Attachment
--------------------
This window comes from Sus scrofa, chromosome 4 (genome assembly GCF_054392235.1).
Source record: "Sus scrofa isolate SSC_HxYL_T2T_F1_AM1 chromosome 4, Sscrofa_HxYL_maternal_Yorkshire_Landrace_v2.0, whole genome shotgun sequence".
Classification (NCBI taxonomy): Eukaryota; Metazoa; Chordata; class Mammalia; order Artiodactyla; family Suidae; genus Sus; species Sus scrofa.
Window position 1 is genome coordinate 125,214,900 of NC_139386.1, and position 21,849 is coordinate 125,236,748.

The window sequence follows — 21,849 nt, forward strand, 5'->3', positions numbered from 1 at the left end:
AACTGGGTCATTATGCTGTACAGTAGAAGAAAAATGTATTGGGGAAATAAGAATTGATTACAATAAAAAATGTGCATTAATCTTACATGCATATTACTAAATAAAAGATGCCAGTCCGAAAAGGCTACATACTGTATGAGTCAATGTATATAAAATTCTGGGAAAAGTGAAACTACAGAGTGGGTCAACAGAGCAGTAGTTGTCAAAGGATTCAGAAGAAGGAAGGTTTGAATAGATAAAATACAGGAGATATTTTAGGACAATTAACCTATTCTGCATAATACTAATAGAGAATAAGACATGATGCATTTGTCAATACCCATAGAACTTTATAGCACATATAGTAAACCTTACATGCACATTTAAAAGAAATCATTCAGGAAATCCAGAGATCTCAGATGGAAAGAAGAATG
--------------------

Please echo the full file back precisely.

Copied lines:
This window comes from Sus scrofa, chromosome 4 (genome assembly GCF_054392235.1).
Source record: "Sus scrofa isolate SSC_HxYL_T2T_F1_AM1 chromosome 4, Sscrofa_HxYL_maternal_Yorkshire_Landrace_v2.0, whole genome shotgun sequence".
Classification (NCBI taxonomy): Eukaryota; Metazoa; Chordata; class Mammalia; order Artiodactyla; family Suidae; genus Sus; species Sus scrofa.
Window position 1 is genome coordinate 125,214,900 of NC_139386.1, and position 21,849 is coordinate 125,236,748.

The window sequence follows — 21,849 nt, forward strand, 5'->3', positions numbered from 1 at the left end:
AACTGGGTCATTATGCTGTACAGTAGAAGAAAAATGTATTGGGGAAATAAGAATTGATTACAATAAAAAATGTGCATTAATCTTACATGCATATTACTAAATAAAAGATGCCAGTCCGAAAAGGCTACATACTGTATGAGTCAATGTATATAAAATTCTGGGAAAAGTGAAACTACAGAGTGGGTCAACAGAGCAGTAGTTGTCAAAGGATTCAGAAGAAGGAAGGTTTGAATAGATAAAATACAGGAGATATTTTAGGACAATTAACCTATTCTGCATAATACTAATAGAGAATAAGACATGATGCATTTGTCAATACCCATAGAACTTTATAGCACATATAGTAAACCTTACATGCACATTTAAAAGAAATCATTCAGGAAATCCAGAGATCTCAGATGGAAAGAAGAATG